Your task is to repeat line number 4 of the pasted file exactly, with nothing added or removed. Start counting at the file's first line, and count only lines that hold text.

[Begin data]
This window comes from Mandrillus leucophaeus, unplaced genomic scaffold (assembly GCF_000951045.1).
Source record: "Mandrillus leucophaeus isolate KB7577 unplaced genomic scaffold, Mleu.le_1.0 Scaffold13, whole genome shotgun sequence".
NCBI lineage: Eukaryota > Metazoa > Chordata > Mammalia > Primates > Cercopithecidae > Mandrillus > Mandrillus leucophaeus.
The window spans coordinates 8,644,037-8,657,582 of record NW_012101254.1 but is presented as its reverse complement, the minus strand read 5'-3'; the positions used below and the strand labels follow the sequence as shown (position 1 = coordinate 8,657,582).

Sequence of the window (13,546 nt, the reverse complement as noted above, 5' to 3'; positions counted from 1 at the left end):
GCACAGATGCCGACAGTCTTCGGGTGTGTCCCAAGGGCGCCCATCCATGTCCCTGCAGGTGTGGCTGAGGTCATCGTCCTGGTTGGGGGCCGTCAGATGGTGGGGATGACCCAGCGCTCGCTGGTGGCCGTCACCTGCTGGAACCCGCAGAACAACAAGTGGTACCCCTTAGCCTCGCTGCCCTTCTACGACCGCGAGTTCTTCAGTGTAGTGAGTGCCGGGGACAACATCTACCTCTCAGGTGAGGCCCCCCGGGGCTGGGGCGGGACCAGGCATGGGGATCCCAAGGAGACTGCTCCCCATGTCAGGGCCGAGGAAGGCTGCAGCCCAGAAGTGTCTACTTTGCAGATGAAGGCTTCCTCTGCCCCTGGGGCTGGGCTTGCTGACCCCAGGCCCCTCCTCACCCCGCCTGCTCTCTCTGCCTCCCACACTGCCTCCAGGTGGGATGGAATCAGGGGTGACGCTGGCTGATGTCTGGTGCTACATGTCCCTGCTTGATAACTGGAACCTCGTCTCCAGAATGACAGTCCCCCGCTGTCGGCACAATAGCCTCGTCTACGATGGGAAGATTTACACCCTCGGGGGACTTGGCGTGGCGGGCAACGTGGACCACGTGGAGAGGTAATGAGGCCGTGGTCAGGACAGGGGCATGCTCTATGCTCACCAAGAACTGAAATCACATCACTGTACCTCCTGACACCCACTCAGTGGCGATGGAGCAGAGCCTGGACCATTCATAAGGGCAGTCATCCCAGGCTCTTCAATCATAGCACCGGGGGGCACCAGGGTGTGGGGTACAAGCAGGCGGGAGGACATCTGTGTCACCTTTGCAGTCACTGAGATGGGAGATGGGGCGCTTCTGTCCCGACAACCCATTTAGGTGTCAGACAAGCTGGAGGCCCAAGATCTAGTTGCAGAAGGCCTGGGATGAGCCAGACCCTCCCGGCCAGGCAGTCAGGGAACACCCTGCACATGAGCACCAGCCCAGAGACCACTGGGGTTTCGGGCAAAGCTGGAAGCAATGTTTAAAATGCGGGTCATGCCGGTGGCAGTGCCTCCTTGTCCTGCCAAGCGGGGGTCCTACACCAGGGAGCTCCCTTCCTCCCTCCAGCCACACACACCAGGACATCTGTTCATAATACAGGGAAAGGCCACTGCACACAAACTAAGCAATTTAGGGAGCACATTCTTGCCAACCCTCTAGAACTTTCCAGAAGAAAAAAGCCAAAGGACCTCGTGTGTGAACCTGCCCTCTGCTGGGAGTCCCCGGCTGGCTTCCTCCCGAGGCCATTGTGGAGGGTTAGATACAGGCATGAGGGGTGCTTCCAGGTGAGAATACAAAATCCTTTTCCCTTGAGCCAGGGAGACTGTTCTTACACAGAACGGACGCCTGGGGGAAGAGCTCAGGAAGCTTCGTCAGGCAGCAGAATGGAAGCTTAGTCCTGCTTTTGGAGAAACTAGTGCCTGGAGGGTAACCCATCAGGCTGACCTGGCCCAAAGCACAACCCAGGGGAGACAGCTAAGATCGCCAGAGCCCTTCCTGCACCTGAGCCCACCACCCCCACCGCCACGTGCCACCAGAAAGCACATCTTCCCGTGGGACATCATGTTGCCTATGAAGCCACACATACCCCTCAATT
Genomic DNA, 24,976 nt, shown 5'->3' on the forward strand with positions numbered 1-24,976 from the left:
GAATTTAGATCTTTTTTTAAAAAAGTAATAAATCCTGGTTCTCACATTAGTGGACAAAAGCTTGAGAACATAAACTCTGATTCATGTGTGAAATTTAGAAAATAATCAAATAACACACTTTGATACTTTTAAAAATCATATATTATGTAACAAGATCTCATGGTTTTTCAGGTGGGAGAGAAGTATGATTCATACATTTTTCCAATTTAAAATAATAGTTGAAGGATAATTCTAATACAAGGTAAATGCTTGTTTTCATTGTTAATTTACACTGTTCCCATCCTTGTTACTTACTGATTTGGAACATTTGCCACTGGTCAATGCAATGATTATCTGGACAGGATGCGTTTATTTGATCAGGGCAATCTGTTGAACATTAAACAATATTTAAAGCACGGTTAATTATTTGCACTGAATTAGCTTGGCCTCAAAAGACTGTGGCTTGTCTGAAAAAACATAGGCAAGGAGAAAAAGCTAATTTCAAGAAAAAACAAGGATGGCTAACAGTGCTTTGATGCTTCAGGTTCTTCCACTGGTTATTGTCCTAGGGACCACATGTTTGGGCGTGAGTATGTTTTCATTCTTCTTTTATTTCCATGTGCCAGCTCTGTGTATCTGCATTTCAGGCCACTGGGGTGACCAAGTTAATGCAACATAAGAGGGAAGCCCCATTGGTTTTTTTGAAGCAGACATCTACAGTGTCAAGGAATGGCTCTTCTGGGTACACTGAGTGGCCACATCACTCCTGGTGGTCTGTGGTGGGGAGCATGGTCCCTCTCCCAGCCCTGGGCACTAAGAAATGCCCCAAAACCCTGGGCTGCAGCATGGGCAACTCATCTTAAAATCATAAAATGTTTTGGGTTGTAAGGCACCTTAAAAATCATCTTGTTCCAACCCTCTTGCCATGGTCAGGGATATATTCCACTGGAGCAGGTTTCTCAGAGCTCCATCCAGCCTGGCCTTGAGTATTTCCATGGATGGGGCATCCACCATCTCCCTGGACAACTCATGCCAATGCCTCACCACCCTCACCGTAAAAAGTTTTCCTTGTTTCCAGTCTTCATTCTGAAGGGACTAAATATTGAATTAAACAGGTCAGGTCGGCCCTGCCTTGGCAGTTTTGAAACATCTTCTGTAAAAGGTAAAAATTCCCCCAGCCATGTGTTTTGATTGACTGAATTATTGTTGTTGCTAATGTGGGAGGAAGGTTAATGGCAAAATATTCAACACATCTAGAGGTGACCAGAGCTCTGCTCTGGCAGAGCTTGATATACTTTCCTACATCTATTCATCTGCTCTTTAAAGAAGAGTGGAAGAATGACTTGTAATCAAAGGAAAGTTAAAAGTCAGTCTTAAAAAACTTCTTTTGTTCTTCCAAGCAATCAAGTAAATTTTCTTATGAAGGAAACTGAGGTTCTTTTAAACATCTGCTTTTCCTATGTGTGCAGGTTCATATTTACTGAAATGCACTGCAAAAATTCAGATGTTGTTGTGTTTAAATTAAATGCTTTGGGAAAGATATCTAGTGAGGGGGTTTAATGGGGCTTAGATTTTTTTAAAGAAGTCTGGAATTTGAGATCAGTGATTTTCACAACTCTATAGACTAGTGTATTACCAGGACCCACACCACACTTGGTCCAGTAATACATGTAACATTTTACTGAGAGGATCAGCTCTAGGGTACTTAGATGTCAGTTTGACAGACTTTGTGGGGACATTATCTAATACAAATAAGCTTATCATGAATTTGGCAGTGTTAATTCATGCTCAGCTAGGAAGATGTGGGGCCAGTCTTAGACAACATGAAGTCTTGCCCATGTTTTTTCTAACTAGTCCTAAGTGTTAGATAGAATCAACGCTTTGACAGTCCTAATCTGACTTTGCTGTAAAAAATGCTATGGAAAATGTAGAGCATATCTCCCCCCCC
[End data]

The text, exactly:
The window spans coordinates 8,644,037-8,657,582 of record NW_012101254.1 but is presented as its reverse complement, the minus strand read 5'-3'; the positions used below and the strand labels follow the sequence as shown (position 1 = coordinate 8,657,582).